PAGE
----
The hospitality industry is no stranger to disruption. It has witnessed extensive transformation and overcome significant challenges, not least global financial crises, the advent of new technologies, the proliferation of online travel agencies, and constantly adapting to new generations of guests and their rapidly changing requirements around living, working and socialising.

But, as with other industries, these fluctuations pale in comparison to the huge disruption caused by Covid-19 and its proclivity to drastically reshape the world as we know it.

According to the International Monetary Fund (IMF) the global economy will shrink by 3% this year, with world trade expected to plunge by 11%. For some forecasters, this is symptomatic of an economic depression unseen since the 1930s.

The travel and tourism sector will need to adapt to this economic and social upheaval, and act quickly and decisively. How best to do this, and the potential long-term ramifications these changes could have was the central topic of a Business Review webinar in May, aptly named: ‘Facing the Challenge of a Rapidly Changing World’.

Chaired by event producer Garrod Dixon, the meeting focused on what changes could be expected going forward for both larger hotel chains and smaller independents, before exploring the best practices industry players could adopt to prepare for these eventualities.

 In his opening remarks, Carl Weldon, CEO for HFTP in Europe, posed the initial question: “What is a hotel today?”, before asking what it needs to be in order to survive in the future. 

Paul Nisbett, finance director at Valor Hospitality Partners, began by talking about the increasingly blurred boundaries between hotels and hotel brands, before outlining how technology will change the sector as hoteliers and hospitality companies respond to concerns around Covid-19.

“I think that technology will lead more than some other services will, certainly in the foreseeable future, as people become more nervous about personal interaction over a period of a few years,” Nisbett said. 

Bryan Hammer, vice president of IT at Belmond, began by reaffirming the essentials of the hotel concept. “If we look at a hotel today, structurally, philosophically, culturally… what’s actually changed? Nothing. It’s still heads and beds, it’s still about delivering great customer service. The buildings are largely the same, and so are the reasons that people want to stay in them.”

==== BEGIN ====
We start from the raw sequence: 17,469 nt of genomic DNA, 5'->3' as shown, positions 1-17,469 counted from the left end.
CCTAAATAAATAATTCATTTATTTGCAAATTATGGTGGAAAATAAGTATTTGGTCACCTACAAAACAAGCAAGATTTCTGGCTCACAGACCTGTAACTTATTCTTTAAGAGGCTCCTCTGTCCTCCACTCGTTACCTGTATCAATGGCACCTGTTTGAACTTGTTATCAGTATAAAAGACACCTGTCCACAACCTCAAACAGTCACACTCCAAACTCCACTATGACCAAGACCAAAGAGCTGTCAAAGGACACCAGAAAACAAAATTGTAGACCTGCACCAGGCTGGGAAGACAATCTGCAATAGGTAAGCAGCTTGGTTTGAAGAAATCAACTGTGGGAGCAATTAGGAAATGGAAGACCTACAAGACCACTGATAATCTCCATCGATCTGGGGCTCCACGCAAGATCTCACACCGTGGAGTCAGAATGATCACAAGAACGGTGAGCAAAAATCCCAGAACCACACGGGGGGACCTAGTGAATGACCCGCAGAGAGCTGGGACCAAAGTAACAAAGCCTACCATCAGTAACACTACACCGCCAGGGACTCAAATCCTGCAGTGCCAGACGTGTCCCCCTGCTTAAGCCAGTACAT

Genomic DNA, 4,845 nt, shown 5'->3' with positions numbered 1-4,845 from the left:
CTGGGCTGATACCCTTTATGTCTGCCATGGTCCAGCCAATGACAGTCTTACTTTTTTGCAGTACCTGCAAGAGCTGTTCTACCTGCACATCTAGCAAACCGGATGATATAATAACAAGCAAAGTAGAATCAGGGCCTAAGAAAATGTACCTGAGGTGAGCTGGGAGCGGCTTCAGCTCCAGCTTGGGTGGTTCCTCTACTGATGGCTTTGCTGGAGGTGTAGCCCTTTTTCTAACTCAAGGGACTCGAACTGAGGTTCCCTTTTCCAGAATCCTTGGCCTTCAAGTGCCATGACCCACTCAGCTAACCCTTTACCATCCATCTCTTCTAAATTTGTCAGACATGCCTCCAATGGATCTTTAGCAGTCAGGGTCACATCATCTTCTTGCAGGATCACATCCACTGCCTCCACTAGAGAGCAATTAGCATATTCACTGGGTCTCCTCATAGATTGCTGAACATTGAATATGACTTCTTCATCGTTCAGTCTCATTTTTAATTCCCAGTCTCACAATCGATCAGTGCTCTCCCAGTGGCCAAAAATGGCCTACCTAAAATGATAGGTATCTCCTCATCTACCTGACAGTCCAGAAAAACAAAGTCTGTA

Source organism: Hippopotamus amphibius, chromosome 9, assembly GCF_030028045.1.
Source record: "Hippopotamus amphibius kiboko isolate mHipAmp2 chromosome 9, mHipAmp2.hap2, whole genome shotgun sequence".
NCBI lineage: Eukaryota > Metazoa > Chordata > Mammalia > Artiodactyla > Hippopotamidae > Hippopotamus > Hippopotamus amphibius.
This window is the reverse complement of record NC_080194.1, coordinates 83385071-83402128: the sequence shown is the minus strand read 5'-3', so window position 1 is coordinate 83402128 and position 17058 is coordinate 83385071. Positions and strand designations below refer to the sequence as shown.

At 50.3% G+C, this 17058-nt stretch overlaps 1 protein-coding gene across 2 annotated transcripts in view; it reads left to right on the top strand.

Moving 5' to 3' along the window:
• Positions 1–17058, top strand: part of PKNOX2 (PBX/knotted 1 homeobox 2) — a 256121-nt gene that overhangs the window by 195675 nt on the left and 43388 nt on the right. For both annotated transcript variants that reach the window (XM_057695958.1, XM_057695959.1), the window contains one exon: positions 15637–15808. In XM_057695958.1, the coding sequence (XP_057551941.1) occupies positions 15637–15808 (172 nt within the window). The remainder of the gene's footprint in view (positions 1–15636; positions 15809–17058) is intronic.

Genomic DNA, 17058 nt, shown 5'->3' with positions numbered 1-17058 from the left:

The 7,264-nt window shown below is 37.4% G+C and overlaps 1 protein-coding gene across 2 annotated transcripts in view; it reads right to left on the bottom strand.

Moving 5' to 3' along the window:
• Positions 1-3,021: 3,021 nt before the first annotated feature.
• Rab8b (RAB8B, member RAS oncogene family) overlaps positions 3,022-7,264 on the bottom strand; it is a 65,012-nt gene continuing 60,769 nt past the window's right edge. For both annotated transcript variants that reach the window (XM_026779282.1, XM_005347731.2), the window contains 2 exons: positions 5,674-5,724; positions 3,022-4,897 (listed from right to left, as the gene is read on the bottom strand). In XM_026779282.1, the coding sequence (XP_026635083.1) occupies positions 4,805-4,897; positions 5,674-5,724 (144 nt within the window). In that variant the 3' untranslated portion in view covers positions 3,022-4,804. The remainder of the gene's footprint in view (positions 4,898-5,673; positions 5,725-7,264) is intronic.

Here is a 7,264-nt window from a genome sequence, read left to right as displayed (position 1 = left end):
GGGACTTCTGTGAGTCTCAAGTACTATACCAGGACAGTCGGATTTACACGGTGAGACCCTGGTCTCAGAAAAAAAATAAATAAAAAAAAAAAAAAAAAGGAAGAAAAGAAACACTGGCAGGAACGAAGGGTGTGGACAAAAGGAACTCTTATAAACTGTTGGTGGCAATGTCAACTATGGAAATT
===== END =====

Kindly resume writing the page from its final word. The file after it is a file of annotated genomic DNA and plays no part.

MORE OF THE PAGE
Amidst the downturn, Hammer insisted that hotels will still be necessary, whether for holiday travel or business trips, but those managing and operating them will need to be more adaptable, which could be positive in the long run.

Greater flexibility with operating procedures, a receptivity to new regulations around distancing and hygiene, more in-room dining and health-related marketing campaigns are likely to become more common over the coming months, potentially years, Hammer argued. 

“Flexibility is going to become stable,” Hammer said, referring to a recent WHO report that mentions the possibility of the virus becoming a permanent aspect of our daily lives if a vaccine is not developed. 

“The changes that we’re making now are going to be with us in the months and years to come,” he continued, before concluding that this should be seen as an exciting time for innovation. “We can start to get more creative, and we should take of advantage of that while we can,” he said.

Leading on from this, Juan Aguirre, director of hospitality and MDU solutions at CommScope, argued that now might be the time for hotels to wrestle back some of the control afforded to online travel agencies. “The brands today have all been trying to fight off the OTAs and gain direct bookings and today’s changes might be their chance to get revenge,” Aguirre said.

Naturally, the ease with which certain hotel operators can make wholesale changes on a technological level depends on the size and model of the brand, something that Aguirre argued could be harder for more standardised offerings.  

“Some of these guys have very stringent brand standards,” Aguirre said, “and you look at that and [it becomes obvious] that is going to take away some of their flexibility going forward.”

On the other hand, Aguirre argued, those hotel brands that had been scrupulous with their standards would be better suited to adapt in the current landscape. “My feeling is that the bigger brands that have imposed tighter standards are probably going to come out strengthened by all of this because they’ve got the core foundations from which to build their offerings going forward,” he said.